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Anything you could want to know about guns or related subjects (It's like Wikipedia for your boomstick)
- 5,705 pages as of Tuesday, December 6, 2016.
If it's about guns, gun rights, gun grabbers or any other related subject, sooner or later it's going to be here. Whether it's sniper rifles, shotguns, WWII arms, ammunition or anything else, we're out there scrounging up anything and everything that we can find. Yes, this is something of an ambitious (some would say impossible) project but we're not quitting until we have it all in one place. Have a look around and see some of what our contributors have put together so far.
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Food for thought
No matter how one approaches the figures, one is forced to the rather startling conclusion that the use of firearms in crime was very much less when there were no controls of any sort and when anyone, convicted criminal or lunatic, could buy any type of firearm without restriction. Half a century of strict controls on pistols has ended, perversely, with a far greater use of this weapon in crime than ever before.
- Colin Greenwood, in the study "Firearms Control", 1972
Did you know?
  • The only version of the Madsen sold in any quantity was the .30 caliber (.30-06). These were bought by Columbia.
  • Tikka (and Sako) are now owned by Beretta.
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Article Of The Moment
Matchlock musket balls from the collection of Northampton Museum and Art Gallery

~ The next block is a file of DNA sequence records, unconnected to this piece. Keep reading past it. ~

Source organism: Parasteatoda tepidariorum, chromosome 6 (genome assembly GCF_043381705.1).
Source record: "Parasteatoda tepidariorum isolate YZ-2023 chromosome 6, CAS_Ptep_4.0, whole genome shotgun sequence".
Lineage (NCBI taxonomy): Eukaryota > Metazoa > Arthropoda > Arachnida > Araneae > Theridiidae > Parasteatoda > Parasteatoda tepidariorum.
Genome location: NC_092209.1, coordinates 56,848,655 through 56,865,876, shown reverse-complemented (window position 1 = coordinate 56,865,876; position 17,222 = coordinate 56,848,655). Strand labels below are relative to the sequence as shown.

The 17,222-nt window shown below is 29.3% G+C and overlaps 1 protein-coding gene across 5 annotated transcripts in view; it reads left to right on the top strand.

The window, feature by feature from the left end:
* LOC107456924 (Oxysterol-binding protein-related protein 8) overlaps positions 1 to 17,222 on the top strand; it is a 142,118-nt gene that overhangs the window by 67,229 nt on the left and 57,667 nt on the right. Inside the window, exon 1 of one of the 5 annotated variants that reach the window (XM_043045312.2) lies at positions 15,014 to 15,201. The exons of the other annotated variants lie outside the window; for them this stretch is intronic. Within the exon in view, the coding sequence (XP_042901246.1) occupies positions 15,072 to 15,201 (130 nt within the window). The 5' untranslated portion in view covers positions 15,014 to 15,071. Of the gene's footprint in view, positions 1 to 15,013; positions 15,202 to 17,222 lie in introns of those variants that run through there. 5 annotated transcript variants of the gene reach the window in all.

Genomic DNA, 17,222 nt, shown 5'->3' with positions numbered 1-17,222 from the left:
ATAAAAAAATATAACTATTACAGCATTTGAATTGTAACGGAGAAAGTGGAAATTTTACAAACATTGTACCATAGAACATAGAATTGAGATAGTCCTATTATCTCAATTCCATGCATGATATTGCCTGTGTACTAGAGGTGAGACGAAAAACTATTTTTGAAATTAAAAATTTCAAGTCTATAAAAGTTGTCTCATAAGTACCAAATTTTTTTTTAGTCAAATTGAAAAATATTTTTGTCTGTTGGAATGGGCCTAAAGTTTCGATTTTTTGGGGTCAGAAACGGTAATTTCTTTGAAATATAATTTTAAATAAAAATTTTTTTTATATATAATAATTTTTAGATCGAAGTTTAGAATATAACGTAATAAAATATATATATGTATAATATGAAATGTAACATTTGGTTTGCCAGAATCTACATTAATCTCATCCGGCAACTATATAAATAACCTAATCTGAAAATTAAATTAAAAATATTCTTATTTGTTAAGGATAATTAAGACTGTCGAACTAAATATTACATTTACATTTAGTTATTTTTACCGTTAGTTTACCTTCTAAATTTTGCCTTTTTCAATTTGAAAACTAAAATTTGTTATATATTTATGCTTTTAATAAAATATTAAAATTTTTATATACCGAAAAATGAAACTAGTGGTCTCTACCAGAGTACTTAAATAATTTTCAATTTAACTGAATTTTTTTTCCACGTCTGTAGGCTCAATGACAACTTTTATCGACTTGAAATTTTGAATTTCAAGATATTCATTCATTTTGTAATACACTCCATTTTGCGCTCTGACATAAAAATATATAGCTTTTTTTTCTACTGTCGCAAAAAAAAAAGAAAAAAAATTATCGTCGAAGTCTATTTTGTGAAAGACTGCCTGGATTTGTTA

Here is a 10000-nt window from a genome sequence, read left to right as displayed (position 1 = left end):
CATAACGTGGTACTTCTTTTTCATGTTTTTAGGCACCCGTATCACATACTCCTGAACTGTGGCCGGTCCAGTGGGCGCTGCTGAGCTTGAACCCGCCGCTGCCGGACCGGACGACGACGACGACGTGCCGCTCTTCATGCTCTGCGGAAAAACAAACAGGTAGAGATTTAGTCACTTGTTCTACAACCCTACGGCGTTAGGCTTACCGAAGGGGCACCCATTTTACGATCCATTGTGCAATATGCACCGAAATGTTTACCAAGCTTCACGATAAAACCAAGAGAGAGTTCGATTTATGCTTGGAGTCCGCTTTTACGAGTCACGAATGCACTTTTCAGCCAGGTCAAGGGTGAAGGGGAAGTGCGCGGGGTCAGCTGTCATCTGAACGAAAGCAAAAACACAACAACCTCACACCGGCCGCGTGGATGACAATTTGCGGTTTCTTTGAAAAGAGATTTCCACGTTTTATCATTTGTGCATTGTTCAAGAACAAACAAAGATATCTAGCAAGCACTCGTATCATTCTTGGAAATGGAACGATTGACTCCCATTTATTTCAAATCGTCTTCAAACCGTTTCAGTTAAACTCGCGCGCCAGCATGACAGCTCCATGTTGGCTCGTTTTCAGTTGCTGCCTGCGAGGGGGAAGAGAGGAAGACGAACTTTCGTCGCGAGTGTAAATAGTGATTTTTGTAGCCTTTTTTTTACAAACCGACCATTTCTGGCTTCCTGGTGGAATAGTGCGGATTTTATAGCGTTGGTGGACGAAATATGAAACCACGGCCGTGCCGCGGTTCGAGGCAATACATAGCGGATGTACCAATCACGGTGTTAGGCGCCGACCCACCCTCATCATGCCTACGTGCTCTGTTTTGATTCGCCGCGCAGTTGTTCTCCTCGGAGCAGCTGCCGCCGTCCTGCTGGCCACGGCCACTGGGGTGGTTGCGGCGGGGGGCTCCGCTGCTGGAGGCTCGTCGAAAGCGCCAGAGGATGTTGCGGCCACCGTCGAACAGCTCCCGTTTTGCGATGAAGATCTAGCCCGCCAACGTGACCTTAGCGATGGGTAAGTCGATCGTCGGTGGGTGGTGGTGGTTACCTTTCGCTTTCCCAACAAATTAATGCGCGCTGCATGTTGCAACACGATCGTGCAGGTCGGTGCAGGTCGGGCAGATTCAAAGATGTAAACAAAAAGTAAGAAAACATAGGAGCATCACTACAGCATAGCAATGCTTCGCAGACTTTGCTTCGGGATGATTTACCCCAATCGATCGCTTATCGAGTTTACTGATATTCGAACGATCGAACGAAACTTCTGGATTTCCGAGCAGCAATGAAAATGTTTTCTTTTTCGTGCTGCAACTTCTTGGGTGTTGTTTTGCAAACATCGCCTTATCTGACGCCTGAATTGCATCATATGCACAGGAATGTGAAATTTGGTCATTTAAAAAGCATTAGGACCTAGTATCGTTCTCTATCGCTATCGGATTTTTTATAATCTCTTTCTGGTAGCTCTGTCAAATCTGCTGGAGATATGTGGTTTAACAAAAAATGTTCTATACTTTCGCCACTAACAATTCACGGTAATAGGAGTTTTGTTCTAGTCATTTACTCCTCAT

A musket ball was an early form of ammunition used for loading ... (wait for it) ... muskets. Musket balls were generally made from lead (though at times stone musket balls were used), and were muzzle-loaded into the barrel of the musket, often wrapped in a loosely-fitting paper patch and backed with gunpowder.

Musket balls were of a diameter considerably larger than today's modern rifles - the Brown Bess fielded a caliber of more than .75", and hence the ball could cause large wounds. The smooth bore muskets of the Brown Bess period had considerable hitting power and were able to penetrate the armour of the day, but had very limited accuracy due to the lack of rifling in the barrel. In practice muskets were fired at close range in volley fire, and rarely beyond the 50-yard range. The rifled muskets of the American Civil War were much more accurate, making combat ranges of 300 yards - or even more - practical. The term 'ball' lingered on in that conflict as applied to the standard ammunition used by both sides - the Minié ball, for one example. However the Minie ball was not a ball at all, but a conical lead bullet designed to be fired down a rifled barrel. With the invention of the Minie ball and the development of the bullet cartridge or round, the musket ball became obsolete after the middle of the nineteenth century due to its inaccuracy.


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